The 1723 Subwoofer 2S was no less impressive. During day-to-day listening it was content to play along, reproducing the low end with extraordinary detail and precision. Don't be deceived because it's merely lying in wait, when the time comes to be aggressive it springs to life. It can create impact with enough authority to fill a medium sized room. Visually it doesn't look like a brute but it can certainly become one if the situation warrants. It remained unflappable at all times producing deep, rich, powerful bass. Place your hand on top of the cabinet during the most intense scenes and you'll feel nothing, there's no perceptible vibrations. My house was rocking but the enclosure was dead still.

I have been evaluating speakers and subwoofers for over a decade and in that time I've always prided myself on finding flaws. Not that I'm a huge fan of negativity mind you, I just feel there is no such thing as perfect. The Arendal products left me with very few things to harp on, they're remarkably good. I'm a nitpicker when it comes to this stuff yet I have almost no nits to pick. Arendal makes extraordinary speakers and subwoofers, there's simply no other way to say it. This is first class hardware, everything is well thought out and executed to near perfection. You get the feeling these folks left no stone unturned in their pursuit of excellence, they are clearly passionate about what they do. Arendal should definitely be on your short list.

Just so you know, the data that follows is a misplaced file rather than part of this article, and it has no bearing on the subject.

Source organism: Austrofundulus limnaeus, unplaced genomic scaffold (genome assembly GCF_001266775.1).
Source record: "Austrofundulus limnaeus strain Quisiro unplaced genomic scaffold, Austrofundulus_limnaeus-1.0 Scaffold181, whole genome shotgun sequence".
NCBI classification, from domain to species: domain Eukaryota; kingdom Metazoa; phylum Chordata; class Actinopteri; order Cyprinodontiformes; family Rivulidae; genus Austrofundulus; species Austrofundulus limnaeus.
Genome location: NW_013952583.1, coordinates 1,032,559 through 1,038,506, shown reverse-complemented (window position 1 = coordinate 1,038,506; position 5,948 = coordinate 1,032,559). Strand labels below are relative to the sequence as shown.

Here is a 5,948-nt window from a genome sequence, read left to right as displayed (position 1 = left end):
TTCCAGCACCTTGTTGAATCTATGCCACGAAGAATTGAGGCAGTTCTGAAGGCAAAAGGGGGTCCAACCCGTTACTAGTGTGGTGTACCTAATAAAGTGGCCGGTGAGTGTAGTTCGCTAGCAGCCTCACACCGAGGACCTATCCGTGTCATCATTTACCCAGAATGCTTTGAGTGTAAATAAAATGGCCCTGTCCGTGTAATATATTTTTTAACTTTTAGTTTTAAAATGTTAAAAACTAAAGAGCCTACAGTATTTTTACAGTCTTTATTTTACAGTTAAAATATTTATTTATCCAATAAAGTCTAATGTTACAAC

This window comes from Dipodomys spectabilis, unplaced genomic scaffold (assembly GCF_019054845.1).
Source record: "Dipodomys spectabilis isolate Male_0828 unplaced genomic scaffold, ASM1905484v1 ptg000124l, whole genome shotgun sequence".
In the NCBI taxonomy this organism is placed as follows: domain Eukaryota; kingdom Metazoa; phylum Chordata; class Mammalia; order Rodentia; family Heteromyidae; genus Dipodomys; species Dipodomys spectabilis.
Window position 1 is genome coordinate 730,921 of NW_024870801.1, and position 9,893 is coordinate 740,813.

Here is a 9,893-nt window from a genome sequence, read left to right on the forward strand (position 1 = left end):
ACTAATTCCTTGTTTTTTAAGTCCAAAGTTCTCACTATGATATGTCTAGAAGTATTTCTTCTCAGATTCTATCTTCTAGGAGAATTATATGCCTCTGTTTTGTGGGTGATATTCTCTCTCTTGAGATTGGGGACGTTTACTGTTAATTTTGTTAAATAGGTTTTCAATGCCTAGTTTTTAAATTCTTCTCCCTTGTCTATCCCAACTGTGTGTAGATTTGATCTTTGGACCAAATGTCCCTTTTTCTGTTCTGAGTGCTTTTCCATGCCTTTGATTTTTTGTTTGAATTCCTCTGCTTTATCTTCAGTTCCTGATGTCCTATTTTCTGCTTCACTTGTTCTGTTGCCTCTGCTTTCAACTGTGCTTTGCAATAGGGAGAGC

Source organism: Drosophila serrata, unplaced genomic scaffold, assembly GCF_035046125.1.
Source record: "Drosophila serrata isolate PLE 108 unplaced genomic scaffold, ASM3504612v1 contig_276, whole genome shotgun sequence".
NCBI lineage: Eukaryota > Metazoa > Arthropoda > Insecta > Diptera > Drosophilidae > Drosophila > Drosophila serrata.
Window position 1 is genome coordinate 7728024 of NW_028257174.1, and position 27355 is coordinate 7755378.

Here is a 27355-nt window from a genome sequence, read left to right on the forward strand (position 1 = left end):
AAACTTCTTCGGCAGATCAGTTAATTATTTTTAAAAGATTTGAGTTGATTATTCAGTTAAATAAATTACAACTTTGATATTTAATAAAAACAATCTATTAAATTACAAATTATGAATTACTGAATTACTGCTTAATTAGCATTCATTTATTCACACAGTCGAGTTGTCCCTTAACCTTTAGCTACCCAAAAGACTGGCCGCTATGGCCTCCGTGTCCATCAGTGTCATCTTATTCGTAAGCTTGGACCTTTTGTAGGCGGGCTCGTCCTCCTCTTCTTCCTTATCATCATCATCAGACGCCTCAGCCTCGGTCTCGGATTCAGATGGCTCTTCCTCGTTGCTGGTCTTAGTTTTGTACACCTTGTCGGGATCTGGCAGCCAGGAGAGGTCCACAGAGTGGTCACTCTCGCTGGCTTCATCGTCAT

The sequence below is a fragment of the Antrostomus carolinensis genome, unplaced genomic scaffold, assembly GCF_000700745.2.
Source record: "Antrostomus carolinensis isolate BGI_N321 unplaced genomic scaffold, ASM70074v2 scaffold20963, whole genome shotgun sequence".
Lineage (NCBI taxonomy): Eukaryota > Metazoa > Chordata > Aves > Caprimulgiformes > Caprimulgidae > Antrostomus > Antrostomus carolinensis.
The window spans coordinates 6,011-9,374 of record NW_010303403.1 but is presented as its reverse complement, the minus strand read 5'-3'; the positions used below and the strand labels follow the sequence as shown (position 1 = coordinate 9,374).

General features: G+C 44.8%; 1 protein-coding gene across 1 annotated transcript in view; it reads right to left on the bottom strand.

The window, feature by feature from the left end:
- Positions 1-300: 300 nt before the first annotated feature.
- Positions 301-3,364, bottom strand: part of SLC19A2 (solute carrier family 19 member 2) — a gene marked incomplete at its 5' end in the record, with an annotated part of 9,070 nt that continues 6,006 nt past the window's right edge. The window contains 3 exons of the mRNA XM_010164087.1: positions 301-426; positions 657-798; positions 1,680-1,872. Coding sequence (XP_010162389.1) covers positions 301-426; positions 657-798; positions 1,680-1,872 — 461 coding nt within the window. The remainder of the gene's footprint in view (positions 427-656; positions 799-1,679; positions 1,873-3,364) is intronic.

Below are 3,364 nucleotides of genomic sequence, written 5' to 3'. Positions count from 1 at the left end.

udayuma's picture

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trynberg's picture

Prices for each speaker are not included in the review or specs...

Also, a 2-way MTM center channel design at this price point? Surprising, given the large compromises inherent in such a design.